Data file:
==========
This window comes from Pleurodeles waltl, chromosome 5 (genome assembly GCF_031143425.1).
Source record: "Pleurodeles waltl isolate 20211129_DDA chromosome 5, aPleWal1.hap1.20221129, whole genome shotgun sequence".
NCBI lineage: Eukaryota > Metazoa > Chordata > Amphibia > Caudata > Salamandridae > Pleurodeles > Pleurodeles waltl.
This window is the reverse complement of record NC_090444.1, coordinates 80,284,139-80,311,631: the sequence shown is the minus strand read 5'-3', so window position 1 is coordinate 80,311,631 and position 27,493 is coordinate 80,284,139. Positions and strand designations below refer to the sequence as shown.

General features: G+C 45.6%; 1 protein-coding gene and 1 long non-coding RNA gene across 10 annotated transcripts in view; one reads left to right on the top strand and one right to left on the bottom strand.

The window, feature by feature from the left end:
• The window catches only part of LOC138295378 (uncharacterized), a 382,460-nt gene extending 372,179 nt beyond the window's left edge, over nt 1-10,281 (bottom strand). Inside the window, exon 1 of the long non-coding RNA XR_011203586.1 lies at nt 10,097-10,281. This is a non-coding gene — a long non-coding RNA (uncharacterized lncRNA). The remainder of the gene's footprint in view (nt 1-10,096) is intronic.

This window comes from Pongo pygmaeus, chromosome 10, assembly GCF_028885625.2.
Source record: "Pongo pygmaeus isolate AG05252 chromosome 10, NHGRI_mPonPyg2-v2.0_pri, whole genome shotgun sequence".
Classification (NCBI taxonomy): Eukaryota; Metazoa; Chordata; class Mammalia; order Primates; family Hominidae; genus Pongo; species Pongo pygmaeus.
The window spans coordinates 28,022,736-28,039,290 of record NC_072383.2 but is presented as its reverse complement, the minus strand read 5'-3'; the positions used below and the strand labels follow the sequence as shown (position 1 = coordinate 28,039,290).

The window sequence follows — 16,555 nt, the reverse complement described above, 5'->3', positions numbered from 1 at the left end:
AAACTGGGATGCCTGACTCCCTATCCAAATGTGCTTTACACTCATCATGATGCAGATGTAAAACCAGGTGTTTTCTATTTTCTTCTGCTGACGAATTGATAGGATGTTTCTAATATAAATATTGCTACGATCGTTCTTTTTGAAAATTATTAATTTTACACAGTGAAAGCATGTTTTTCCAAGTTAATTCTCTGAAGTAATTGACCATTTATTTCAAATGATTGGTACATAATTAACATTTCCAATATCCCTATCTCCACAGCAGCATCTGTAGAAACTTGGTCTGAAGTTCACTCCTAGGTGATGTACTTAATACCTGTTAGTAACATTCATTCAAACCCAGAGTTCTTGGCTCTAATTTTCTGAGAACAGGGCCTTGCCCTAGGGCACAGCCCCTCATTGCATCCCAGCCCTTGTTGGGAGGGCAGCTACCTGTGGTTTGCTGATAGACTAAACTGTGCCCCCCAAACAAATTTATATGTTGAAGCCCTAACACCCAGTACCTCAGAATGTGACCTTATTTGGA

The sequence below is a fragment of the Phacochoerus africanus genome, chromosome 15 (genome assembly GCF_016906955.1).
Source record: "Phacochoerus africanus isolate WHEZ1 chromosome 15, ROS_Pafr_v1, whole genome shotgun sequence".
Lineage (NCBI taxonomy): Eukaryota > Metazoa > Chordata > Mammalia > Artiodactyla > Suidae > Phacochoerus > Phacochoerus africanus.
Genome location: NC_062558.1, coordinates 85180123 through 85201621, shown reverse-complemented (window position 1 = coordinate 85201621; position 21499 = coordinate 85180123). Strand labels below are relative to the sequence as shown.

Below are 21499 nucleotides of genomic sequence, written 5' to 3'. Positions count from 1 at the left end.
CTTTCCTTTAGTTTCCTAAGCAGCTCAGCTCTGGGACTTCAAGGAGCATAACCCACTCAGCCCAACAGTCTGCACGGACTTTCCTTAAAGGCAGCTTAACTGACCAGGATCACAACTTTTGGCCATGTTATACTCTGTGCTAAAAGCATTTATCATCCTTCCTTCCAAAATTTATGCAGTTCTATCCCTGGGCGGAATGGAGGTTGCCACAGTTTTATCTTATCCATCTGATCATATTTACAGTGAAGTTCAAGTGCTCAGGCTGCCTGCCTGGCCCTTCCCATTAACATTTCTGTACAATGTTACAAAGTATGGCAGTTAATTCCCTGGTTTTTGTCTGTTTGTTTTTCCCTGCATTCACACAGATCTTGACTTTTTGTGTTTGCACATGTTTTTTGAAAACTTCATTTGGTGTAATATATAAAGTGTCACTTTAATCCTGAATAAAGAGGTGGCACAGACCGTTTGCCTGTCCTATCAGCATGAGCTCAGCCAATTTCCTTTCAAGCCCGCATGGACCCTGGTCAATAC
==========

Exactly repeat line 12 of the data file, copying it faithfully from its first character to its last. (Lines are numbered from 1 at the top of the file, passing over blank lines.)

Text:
The window sequence follows — 16,555 nt, the reverse complement described above, 5'->3', positions numbered from 1 at the left end: